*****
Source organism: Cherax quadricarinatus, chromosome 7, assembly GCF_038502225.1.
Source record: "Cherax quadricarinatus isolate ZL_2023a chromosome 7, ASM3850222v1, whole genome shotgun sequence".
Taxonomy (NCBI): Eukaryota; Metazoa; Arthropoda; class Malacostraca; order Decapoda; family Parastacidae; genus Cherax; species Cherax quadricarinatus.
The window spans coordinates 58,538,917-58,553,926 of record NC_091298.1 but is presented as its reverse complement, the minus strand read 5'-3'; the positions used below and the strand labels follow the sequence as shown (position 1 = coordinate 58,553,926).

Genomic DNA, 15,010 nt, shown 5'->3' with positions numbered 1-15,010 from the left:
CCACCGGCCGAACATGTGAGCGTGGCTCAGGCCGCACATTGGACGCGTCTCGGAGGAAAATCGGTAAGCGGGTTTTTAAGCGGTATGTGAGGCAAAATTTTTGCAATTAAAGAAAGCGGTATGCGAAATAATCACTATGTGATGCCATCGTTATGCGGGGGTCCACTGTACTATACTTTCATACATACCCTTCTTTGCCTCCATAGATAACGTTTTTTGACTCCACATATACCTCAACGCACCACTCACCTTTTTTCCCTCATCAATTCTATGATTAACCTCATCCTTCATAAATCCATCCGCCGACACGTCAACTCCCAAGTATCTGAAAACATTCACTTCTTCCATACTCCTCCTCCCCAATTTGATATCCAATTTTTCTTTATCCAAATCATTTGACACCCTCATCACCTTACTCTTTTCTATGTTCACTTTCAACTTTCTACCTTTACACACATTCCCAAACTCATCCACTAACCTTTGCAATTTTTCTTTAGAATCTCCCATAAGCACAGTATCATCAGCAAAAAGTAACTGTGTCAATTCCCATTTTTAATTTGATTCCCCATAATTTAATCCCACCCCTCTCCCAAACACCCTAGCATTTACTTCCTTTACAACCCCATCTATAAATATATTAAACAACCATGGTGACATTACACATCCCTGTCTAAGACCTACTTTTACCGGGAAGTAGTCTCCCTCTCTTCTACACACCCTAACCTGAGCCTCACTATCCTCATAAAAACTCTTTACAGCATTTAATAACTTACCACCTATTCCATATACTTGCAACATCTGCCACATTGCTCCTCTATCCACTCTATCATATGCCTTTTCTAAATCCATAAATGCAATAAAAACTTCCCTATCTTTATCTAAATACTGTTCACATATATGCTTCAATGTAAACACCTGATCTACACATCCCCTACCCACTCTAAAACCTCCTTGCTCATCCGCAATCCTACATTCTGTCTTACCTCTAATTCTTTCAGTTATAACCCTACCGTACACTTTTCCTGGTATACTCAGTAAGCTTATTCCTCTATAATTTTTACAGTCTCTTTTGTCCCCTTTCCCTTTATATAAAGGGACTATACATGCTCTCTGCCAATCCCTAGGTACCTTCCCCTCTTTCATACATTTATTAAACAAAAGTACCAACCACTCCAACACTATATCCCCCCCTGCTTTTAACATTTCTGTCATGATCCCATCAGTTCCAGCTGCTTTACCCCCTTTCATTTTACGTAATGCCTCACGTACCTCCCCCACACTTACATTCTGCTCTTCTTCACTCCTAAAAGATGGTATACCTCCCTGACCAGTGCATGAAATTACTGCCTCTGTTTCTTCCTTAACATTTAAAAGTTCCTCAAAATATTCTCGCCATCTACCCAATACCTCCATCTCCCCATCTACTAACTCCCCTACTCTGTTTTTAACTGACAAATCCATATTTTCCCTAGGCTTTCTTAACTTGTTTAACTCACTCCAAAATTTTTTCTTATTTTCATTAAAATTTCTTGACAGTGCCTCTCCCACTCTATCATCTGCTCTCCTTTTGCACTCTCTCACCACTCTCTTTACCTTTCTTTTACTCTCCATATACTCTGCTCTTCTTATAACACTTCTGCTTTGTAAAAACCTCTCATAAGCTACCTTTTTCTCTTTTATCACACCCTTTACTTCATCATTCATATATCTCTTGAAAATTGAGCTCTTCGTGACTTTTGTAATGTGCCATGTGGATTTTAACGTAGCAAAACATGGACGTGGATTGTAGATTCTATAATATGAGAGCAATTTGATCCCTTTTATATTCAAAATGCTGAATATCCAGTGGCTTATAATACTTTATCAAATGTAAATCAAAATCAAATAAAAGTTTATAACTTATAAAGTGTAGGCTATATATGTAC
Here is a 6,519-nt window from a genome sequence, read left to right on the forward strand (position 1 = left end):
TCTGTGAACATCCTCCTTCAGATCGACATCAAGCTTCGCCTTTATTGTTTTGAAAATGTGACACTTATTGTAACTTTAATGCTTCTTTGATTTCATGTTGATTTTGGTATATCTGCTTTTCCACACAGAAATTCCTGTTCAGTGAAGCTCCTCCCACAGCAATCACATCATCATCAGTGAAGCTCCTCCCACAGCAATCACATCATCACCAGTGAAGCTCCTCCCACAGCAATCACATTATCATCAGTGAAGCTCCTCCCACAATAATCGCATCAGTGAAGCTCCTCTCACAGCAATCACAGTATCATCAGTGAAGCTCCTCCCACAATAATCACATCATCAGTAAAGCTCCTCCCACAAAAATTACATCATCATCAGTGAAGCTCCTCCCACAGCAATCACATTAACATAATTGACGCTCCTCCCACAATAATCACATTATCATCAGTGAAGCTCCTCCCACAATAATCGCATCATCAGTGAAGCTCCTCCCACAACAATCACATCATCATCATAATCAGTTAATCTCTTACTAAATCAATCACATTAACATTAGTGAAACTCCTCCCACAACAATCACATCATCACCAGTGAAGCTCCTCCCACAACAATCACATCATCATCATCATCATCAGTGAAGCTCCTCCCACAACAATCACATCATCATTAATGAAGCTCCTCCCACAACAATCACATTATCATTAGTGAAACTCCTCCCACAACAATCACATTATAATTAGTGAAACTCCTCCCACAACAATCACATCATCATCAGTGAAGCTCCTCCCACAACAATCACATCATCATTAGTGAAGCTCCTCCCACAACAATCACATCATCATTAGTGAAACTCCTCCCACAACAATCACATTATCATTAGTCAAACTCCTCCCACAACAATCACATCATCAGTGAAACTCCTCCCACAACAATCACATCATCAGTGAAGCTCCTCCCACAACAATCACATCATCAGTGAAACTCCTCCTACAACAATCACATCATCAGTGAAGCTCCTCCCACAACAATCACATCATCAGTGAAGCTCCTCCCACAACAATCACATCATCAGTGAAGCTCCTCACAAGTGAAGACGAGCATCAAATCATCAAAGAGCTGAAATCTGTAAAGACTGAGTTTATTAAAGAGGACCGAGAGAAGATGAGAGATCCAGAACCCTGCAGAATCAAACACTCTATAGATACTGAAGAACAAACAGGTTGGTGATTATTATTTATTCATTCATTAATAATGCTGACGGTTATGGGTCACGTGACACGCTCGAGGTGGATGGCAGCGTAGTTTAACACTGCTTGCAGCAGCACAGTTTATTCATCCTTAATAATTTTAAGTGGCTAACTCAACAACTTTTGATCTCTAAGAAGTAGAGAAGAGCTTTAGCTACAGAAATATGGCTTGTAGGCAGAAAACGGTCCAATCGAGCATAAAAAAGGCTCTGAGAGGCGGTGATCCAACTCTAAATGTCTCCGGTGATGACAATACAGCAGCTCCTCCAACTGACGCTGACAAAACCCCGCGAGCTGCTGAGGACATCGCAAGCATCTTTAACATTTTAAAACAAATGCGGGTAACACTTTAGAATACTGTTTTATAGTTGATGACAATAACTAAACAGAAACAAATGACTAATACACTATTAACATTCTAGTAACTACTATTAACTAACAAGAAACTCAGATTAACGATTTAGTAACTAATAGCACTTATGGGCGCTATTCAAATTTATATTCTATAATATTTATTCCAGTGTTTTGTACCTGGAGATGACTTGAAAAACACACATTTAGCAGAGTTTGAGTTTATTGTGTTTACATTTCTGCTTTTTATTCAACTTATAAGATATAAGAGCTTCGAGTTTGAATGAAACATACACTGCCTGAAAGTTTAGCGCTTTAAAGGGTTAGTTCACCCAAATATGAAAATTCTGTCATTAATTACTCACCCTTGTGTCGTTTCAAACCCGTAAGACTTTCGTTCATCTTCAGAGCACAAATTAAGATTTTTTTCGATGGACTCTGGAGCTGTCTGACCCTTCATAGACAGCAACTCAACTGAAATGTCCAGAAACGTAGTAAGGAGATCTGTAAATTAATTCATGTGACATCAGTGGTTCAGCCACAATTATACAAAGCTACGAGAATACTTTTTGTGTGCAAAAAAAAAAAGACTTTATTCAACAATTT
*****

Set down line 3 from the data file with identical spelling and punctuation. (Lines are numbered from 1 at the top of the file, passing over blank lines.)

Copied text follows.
Taxonomy (NCBI): Eukaryota; Metazoa; Arthropoda; class Malacostraca; order Decapoda; family Parastacidae; genus Cherax; species Cherax quadricarinatus.